But the ar­gu­ment that $Z_1$ should be as small as pos­si­ble should make pro­tons or neu­trons, not the al­pha par­ti­cle, the ones that can es­cape most eas­ily. How­ever, these do not have any bind­ing en­ergy. While pro­tons or neu­trons are in­deed ejected from nu­clei that have a very large pro­ton, re­spec­tively neu­tron ex­cess, nor­mally the en­ergy re­lease for such emis­sions is neg­a­tive. There­fore the emis­sion can­not oc­cur. Beta de­cay oc­curs in­stead to ad­just the ra­tio be­tween pro­tons and neu­trons to the op­ti­mum value. Near the op­ti­mum value, you would still think it might be bet­ter to eject a deuteron than an al­pha. How­ever, be­cause the bind­ing en­ergy of the deuteron is only a sin­gle MeV per nu­cleon, the en­ergy re­lease is again neg­a­tive. Among the light nu­clei, the al­pha is unique in hav­ing al­most the full 8 MeV of bind­ing en­ergy per nu­cleon. It is there­fore the only one that pro­duces a pos­i­tive en­ergy re­lease.

The fi­nal prob­lem is that the ar­gu­ments above seem to show that spon­ta­neous fis­sion can­not oc­cur. For, is the fis­sion of say fer­mium-256 into two tin-128 nu­clei not just ejec­tion of a tin-128 nu­cleus, leav­ing a tin-128 nu­cleus? The ar­gu­ments above say that al­pha de­cay should oc­cur much be­fore this can hap­pen.

The prob­lem is that the analy­sis of al­pha de­cay is in­ap­plic­a­ble to fis­sion. The num­bers for fis­sion-scale half-lifes in ta­ble 14.3 are all wrong. Fis­sion is in­deed a tun­nel­ing event. How­ever, it is one in which the en­ergy bar­rier is dis­in­te­grat­ing due to a global in­sta­bil­ity of the nu­clear shape. That in­sta­bil­ity mech­a­nism strongly fa­vors large scale di­vi­sion over short scale ones. The only hint of this in ta­ble 14.3 are the large val­ues of $r_1$$\raisebox{.5pt}{$/$}$$r_2$ for fis­sion-scale events. When $r_1$$\raisebox{.5pt}{$/$}$$r_2$ be­comes one, the tun­nel­ing re­gion is gone. But long be­fore that hap­pens, the re­gion is so small com­pared to the size of the ejected nu­cleus that the ba­sic ideas un­der­ly­ing the analy­sis have be­come mean­ing­less. Even ig­nor­ing the fact that the nu­clear shapes have been as­sumed spher­i­cal and they are not in fis­sion.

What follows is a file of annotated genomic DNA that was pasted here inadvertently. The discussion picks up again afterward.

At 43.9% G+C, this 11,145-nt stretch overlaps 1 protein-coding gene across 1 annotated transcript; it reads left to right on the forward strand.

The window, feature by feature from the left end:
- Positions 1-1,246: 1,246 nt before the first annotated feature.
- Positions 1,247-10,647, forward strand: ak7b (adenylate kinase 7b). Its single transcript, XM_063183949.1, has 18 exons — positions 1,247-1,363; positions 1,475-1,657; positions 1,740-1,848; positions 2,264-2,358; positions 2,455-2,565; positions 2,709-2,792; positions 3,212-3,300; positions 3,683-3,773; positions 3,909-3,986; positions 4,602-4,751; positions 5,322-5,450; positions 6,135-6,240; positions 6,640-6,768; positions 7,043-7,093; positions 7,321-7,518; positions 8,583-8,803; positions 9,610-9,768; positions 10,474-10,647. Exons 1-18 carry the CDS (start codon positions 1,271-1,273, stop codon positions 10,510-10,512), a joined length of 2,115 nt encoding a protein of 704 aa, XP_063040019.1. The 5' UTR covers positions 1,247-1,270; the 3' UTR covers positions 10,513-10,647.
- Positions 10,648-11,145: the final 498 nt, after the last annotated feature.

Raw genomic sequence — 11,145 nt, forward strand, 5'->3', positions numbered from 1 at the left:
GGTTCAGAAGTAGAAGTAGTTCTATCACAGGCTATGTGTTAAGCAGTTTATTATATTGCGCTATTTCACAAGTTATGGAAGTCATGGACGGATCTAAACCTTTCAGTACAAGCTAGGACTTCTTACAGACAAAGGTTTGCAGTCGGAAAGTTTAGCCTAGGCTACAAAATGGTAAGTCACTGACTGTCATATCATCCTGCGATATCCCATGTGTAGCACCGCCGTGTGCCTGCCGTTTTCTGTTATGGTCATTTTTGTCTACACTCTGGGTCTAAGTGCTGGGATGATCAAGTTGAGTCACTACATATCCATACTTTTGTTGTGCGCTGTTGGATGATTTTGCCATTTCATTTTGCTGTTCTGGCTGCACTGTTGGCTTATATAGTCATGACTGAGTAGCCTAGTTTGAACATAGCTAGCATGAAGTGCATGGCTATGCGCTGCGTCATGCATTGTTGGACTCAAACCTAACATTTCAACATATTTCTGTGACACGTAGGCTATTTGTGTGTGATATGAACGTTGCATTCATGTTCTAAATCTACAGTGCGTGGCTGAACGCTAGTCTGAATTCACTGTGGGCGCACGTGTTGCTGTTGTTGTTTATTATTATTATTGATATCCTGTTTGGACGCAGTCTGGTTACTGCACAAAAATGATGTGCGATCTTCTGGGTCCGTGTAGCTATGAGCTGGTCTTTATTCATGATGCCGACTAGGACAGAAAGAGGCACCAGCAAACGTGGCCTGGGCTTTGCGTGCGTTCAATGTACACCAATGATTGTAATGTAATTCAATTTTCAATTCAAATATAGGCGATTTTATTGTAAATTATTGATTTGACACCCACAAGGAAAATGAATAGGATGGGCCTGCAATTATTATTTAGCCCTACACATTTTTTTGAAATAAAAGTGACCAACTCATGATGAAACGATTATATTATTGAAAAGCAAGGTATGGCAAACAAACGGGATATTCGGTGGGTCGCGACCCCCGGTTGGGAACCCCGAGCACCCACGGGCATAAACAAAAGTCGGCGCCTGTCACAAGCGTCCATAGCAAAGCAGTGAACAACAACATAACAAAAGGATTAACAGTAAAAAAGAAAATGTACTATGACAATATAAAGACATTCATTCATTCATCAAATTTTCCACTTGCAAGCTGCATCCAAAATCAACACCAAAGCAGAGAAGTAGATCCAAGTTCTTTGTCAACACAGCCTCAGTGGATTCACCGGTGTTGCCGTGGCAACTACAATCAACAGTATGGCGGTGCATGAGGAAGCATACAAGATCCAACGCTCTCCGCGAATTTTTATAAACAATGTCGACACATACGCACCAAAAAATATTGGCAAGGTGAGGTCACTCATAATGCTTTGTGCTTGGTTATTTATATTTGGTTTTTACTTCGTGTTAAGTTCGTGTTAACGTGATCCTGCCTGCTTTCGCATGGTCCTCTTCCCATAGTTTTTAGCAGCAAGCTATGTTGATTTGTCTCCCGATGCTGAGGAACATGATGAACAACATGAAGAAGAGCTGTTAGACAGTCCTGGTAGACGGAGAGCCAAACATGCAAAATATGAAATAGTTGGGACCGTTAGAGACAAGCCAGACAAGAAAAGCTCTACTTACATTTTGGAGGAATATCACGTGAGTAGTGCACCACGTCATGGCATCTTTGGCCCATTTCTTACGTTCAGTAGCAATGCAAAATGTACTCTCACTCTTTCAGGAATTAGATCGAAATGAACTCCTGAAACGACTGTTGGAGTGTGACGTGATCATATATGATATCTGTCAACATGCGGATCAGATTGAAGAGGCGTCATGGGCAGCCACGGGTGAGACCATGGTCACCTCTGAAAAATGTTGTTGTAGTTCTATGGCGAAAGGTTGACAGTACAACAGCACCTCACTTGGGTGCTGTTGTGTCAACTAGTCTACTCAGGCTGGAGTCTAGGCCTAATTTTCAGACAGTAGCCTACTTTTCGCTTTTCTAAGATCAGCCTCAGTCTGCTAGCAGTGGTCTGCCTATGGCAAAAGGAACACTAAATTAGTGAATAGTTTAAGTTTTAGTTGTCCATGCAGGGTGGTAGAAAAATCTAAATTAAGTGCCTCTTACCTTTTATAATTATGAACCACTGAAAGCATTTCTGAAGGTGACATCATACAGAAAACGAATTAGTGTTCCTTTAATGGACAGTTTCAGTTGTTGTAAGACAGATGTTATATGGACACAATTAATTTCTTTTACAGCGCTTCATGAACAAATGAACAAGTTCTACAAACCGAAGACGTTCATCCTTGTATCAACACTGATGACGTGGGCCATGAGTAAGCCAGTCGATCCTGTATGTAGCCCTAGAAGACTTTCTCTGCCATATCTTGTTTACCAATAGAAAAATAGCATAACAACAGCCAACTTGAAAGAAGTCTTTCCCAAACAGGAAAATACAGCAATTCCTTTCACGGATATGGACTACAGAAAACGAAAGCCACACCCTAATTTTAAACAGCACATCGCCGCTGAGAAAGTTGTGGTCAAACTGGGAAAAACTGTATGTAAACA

Thus, un­like ta­ble 14.3 sug­gests, fer­mium-256 does fis­sion. The two frag­ments are usu­ally of dif­fer­ent size, but not vastly so. About 92% of fer­mium-256 nu­clei spon­ta­neously fis­sion, while the other 8% ex­pe­ri­ence al­pha de­cay. Ura­nium-238 de­cays for 99.999 95% through $\alpha$ de­cay, and for only 0.000 05% through spon­ta­neous fis­sion. Al­though the amount of fis­sion is very small, it is not by far as small as the num­bers in ta­ble 14.3 im­ply. Fis­sion is not known to oc­cur for ra­dium-223; this nu­cleus does in­deed show pure al­pha de­cay ex­cept for the men­tioned rare car­bon-14 emis­sion.